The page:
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WPL 2024: Indian batters sparkle, fielders flop overall

Deepti Sharma was among those who stood out in the group phase of the second edition of the women’s T20 league, which enters the playoffs

The league phase of the Women’s Premier League has come to an end. The crowds have turned up to watch, and as always there were some standout performances. There have been thrillers and one-sided games as well but as the tournament moves into the playoffs, here’s a look at the big takeaways so far from WPL 2:

Deepti Sharma, Harmanpreet Kaur and Smriti Mandhana were the star performers from their sides.

Deepti Sharma and the Indian batters

Indian batters have had a good league phase in WPL. Deepti Sharma kept coming to UP Warriorz’s rescue with fighting knocks down the order. Her 295 runs at an average of 98.33 (SR 136.57) showed just how valuable a resource she is for the Indian team. A good sign for the national team is that she wasn’t alone. DC’s Shafali Verma (265 runs @ SR of 155.88), RCB’s Smriti Mandhana (259 runs @ SR of 145.5), MI’s Harmanpreet Kaur (259 runs @ SR of 146.87), DC’s Jemimah Rodrigues (231 runs @ SR of 154) and RCB’s Richa Ghosh (226 runs @ SR of 152.7) have played more than a fair hand for their teams.

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This gives India coach Amol Muzumdar something to really build on between now and the T20 World Cup which is scheduled to begin in September. A big positive is the strike rate of most of the top batters. If they can bat in a similar manner in national colours, India will be a tough side to beat.

Drop in fielding standards

Wednesday’s match was the 20th in WPL and some very interesting cricket has been played so far. The one thing that has been glaring amidst the positives is the overall poor standard of fielding. Sitters have been dropped with alarming regularity and the tough catches are almost never taken — 52 catches had been dropped until Tuesday. And it is not just the Indian players who are to blame. The poor levels should be a wake-up call for a league that is still trying to establish itself. There really is no excuse for this.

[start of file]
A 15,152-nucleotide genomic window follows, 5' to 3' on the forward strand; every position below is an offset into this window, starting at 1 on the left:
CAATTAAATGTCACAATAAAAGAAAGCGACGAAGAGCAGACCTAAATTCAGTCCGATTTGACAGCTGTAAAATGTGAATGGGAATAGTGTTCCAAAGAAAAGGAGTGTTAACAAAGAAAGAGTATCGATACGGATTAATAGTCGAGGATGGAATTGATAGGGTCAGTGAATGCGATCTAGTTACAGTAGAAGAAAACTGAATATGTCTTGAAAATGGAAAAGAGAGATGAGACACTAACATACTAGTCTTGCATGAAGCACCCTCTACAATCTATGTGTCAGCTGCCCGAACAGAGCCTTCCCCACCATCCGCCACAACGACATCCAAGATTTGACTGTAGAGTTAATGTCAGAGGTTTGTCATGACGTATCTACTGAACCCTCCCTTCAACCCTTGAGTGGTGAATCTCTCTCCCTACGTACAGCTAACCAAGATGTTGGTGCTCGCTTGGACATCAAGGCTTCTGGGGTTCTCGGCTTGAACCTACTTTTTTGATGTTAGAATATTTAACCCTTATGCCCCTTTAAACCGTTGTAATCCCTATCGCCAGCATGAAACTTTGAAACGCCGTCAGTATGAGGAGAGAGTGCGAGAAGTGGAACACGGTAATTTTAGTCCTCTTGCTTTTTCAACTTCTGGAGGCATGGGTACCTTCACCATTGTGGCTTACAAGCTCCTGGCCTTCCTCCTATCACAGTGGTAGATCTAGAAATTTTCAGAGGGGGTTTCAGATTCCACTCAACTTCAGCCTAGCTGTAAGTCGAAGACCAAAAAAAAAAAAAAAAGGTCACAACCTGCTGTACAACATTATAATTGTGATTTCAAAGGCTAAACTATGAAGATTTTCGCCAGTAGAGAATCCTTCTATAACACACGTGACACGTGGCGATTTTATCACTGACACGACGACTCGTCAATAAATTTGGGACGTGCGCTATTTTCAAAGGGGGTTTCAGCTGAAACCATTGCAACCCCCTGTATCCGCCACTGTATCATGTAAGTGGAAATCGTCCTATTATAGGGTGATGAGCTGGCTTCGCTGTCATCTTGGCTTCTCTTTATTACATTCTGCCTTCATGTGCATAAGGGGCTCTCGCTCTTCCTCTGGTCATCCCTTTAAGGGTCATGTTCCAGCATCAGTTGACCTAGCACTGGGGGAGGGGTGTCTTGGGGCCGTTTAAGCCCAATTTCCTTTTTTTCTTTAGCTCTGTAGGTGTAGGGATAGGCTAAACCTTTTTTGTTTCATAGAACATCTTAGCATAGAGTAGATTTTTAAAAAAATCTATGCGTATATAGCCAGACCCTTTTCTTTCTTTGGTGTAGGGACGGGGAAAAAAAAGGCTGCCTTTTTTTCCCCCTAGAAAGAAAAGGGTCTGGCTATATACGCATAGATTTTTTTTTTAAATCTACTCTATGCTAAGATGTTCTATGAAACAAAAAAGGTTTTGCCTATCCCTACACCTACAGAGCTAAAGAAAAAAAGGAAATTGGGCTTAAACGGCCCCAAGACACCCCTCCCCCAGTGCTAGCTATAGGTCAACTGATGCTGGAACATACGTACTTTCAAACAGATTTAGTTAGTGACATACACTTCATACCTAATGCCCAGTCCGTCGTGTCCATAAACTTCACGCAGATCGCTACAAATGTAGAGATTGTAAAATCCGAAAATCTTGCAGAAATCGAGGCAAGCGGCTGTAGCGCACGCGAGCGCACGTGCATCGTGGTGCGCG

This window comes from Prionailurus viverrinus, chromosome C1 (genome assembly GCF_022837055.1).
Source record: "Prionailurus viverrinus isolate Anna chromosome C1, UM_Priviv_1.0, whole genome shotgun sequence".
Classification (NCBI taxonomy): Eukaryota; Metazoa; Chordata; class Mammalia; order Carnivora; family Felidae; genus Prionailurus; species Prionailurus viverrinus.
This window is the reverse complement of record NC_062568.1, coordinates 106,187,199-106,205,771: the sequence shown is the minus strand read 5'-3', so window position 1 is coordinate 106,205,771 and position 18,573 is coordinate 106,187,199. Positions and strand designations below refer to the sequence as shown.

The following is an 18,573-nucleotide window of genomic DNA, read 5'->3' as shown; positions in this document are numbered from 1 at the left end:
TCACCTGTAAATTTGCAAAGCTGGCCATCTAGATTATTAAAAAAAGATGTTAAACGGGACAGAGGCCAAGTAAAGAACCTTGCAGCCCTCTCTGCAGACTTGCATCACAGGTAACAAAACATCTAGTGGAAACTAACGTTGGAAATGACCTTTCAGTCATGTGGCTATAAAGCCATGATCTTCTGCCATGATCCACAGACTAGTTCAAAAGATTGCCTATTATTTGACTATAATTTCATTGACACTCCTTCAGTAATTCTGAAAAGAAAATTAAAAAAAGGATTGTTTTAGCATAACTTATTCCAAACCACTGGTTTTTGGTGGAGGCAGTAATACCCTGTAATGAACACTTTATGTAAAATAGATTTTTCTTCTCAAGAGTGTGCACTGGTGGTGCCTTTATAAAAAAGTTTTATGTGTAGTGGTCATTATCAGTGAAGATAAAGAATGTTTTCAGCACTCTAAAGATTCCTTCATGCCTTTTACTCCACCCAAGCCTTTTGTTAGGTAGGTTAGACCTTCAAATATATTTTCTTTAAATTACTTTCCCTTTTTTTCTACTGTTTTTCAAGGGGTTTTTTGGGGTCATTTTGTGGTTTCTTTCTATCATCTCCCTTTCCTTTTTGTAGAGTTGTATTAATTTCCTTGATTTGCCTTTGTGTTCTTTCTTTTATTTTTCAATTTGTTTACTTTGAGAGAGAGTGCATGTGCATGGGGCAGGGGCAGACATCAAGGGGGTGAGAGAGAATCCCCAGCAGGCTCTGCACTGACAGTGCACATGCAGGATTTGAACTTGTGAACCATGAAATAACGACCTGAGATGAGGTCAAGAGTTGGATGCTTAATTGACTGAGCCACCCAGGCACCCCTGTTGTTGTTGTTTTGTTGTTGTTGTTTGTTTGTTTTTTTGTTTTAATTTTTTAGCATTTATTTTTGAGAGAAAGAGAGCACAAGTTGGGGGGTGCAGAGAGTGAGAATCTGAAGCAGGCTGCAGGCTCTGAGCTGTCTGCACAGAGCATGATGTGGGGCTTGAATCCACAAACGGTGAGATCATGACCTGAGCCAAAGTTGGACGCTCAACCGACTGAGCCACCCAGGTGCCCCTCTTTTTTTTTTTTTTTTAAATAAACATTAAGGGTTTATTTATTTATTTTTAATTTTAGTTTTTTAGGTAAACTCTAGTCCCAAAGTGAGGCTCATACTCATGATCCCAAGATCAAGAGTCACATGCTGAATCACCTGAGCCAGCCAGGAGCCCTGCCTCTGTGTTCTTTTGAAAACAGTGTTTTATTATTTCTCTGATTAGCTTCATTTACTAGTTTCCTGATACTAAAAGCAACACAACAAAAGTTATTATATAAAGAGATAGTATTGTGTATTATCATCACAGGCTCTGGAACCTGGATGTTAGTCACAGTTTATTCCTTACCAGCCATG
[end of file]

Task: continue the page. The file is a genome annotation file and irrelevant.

There is lot of talk about some interesting young Indian talent coming through, but the point should be to get the basics right. The same struggle has been seen in international cricket, but the professional WPL set-up should help bring more young players to a higher level.

A Lanning class

Meg Lanning remains elite as a batter and leader even after international retirement. The former Australia skipper has scored the big runs and demanded excellence from her team (DC), all the while showing that she is more than prepared to put in the hard yards herself. Her approach is something that many players can learn from; for many young Indian players, there could not be a betterrole model. She brings professionalism and hunger to the game that is worth emulating at many levels.

India’s pacers struggle

Pacers have been in the news in WPL. Marizanne Kapp has been very impressive for DC, Shabnam Ismail bowled the fastest recorded delivery in women’s cricket, Ellyse Perry (6/15) delivered a spell for the ages. But India’s pacers have not had a great time in the tournament. Arundhati Reddy has eight wickets, but Renuka Singh Thakur is having another poor season while Titas Sadhu and Pooja Vastrakar haven’t done much either. Spinners do much of the wicket-taking for India, but a good start never hurts. India haven’t quite been able to fill the void left by Jhulan Goswami, and while that will never be easy, there clearly is an opportunity to be grabbed here.

The 16-year-old Shabnam Shakil, who hails from Andhra Pradesh, however, is a bowler worth keeping an eye on. She isn’t very quick and technically there are some bits to work on, but she is young and can swing the ball.

Giants sink again, RCB rise

Beth Mooney scored 285 runs but the rest of the Giants batting line-up failed to fire. Tanuja Kanwar took eight wickets but no one else was among the wickets. Their collective failures have seen GG finish bottom of the table for the second season running — ending on four points on both occasions. It doesn’t make for pretty reading and calls for change will be heard sooner rather than later.

And if they want to figure how to get things right, they only need to look at RCB. Mandhana’s team struggled last season but were determined to change things around this time.

“We couldn’t step up and play the cricket we wanted to play (last year). But in the last one year, a lot of thought has gone into this. A lot of hard work behind the scenes, not only from my side but all the support staff, and the RCB management. For them to show faith in all of us was just amazing,” said Mandhana after her team sealed a playoffs spot.

“You know, the only conversation they had was “this is your team, make it the way you want to”. That was really nice from their side to do that. I wouldn’t say that (this has been a) really satisfying campaign still, but we had a lot of ups and downs. We started off well and then had a little bit of dip. But that’s how WPL and T20 cricket is. You’ll have good days and bad days.”


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